Is Forex Trading Foolish?

Currency trading, if you believe the online promotional promise, is a way to a fast, easy fortune. 

But it’s a gamble with pathetically low odds of long term success.  Virtually every investable asset class is a far better bet, whether it’s real estate, stocks, bonds, oil — even gold.   In Asia especially, currency trading is a crazy rage of false promises, tickling the gambling bones of those looking for “get rich quicker promotions” but it’s also a feast for the banks.

They’ve taken to conning regular folk.  And the practice has to stop. 

It’s unethical and, in my view, corrupt. 

I’ll be challenging a rep from one of these exploiting banks later this week, in defence of a friend who was led into one of the bank’s darkest lairs.  My article, touching on this personal story, is published on the Assetbuilder website, titled, World Banksters Hitting New Lows.

Please click the link to read the article.  





Andrew Hallam

I’m a financial columnist for Canada’s national paper, The Globe and Mail, as well as for AssetBuilder, a financial service firm based in Texas. I’m also the author of Millionaire Teacher: The Nine Rules of Wealth You Should Have Learned in School (2nd Ed. Wiley 2017) and The Global Expatriate’s Guide To Investing: From Millionaire Teacher to Millionaire Expat (Wiley 2015). My mission is to educate, motivate and inspire people on basic retirement planning and best practices for investing, using evidence-based strategies. I’m happy to comment on your questions. However, please read the Terms of Use, Privacy Policy and the Comments Policy.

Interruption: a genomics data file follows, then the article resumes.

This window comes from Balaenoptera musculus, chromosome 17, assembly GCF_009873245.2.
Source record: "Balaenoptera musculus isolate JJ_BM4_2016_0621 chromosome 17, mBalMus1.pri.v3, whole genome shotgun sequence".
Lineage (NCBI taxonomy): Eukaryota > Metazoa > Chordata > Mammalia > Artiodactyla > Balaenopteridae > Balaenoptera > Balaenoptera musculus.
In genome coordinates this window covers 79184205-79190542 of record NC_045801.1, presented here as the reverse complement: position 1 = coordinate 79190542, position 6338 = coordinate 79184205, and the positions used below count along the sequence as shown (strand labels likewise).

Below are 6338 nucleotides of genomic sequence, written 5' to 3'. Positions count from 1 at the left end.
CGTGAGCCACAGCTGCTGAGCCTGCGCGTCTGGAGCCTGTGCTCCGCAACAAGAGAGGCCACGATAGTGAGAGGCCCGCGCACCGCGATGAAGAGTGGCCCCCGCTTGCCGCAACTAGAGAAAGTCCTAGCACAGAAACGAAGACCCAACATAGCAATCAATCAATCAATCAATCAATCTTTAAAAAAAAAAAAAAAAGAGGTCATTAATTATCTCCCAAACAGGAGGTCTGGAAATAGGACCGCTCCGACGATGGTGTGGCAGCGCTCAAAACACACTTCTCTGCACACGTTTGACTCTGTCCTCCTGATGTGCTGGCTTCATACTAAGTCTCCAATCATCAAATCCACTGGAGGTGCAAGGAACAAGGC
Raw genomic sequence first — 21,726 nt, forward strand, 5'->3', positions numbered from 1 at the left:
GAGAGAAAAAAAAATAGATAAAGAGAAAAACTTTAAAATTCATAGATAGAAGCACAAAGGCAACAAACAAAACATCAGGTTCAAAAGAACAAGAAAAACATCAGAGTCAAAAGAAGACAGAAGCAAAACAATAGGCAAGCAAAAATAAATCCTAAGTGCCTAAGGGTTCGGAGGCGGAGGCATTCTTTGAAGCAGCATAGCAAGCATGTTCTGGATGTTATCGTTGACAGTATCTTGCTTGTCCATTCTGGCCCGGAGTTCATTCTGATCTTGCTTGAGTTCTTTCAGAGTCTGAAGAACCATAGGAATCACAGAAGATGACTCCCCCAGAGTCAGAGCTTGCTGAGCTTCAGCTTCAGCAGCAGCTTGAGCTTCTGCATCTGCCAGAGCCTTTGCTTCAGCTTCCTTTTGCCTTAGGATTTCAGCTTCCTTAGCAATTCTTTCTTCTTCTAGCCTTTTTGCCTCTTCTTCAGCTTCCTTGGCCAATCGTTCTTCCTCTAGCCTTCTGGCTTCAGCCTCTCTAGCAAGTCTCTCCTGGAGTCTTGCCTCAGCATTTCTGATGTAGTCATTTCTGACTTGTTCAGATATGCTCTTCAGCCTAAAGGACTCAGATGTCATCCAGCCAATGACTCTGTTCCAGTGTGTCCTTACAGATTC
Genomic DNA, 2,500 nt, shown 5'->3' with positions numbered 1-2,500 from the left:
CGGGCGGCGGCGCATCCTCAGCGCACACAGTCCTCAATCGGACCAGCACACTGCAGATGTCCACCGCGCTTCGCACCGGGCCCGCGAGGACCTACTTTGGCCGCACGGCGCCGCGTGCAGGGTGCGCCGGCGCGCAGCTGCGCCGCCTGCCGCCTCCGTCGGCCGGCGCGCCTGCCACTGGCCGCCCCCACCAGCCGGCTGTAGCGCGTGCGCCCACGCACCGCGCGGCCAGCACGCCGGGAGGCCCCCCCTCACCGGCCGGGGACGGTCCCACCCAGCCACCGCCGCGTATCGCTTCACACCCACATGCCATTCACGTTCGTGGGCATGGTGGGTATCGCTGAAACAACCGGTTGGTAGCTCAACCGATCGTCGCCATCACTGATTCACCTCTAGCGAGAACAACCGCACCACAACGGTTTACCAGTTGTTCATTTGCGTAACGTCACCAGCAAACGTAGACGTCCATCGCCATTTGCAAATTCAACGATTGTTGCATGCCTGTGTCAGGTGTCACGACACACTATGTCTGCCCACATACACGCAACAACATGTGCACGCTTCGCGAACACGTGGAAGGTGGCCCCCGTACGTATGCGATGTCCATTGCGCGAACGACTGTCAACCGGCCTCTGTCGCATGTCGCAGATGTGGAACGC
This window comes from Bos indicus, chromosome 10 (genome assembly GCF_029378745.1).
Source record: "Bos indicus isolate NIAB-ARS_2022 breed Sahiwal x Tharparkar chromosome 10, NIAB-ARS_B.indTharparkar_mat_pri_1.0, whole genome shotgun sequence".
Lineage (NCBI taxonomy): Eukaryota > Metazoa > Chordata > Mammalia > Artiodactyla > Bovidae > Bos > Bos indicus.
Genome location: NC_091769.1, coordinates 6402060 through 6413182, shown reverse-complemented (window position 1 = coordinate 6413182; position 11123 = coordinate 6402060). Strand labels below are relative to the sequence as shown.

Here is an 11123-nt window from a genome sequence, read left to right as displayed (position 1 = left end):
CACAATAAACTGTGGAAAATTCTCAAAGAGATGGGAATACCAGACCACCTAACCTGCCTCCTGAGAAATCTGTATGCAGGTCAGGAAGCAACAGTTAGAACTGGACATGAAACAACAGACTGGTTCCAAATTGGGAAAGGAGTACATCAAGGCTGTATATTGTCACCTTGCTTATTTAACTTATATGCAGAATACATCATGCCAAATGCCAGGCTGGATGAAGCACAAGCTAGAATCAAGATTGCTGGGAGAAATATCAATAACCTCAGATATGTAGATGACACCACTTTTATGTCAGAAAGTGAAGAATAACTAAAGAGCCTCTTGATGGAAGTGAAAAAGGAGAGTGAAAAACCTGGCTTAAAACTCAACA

You may also like...

3 Responses

  1. User123 says:

    Hi Andrew,

    Read your article and must say that is very unfortunate, though not all may be lost. If DBS is anything like firms here in the US, there is a good chance that your friend can terminate her contract prior to said date, or "made whole" upon expiration (as if trade never happened). Firms tend to have rules in place to avoid misrepresentation of products and/or suitability guidelines. In this case it seems her money was invested without regard to suitability (prior trade experience, risk parameters etc).

    In my experience, some investors have successfully been reimbursed by simply making a written, formal complaint and placing it in the right hands. Might be worth a shot.

    Hope this helps.

  2. ssssgibbs says:

    As usual Andrew well done!

    It's a shame that everyone seems to be after the almighty dollar at the expense of the little guy (so to speak).

    Thanks for all your work.

    Stu

  3. Arvind says:

    Hi Andrew,

    My wife-to-be recently got me a copy of your book as a gift and I must say it is one of the best gifts ever! It has helped both of us clear up our confusion of investing which led me to procrastinating for over 7 years to putting my money in index funds.

    I was very confused about the different views I was getting from friends, colleagues to all the various get-rich-quick schemes out there in the papers. I was involved in Forex and paid about $3K to attend a course without any refunds.

    I must admit there were times when what I was taught worked but in the long term each time I took a step forward and I ended up taking two steps back when the market reversed on me.

    Reading this article has really opened my eyes and made me realize why I find myself back to square one each time I took a step forward. Thank you so much and its time i moved my money into indexes.

Leave a Reply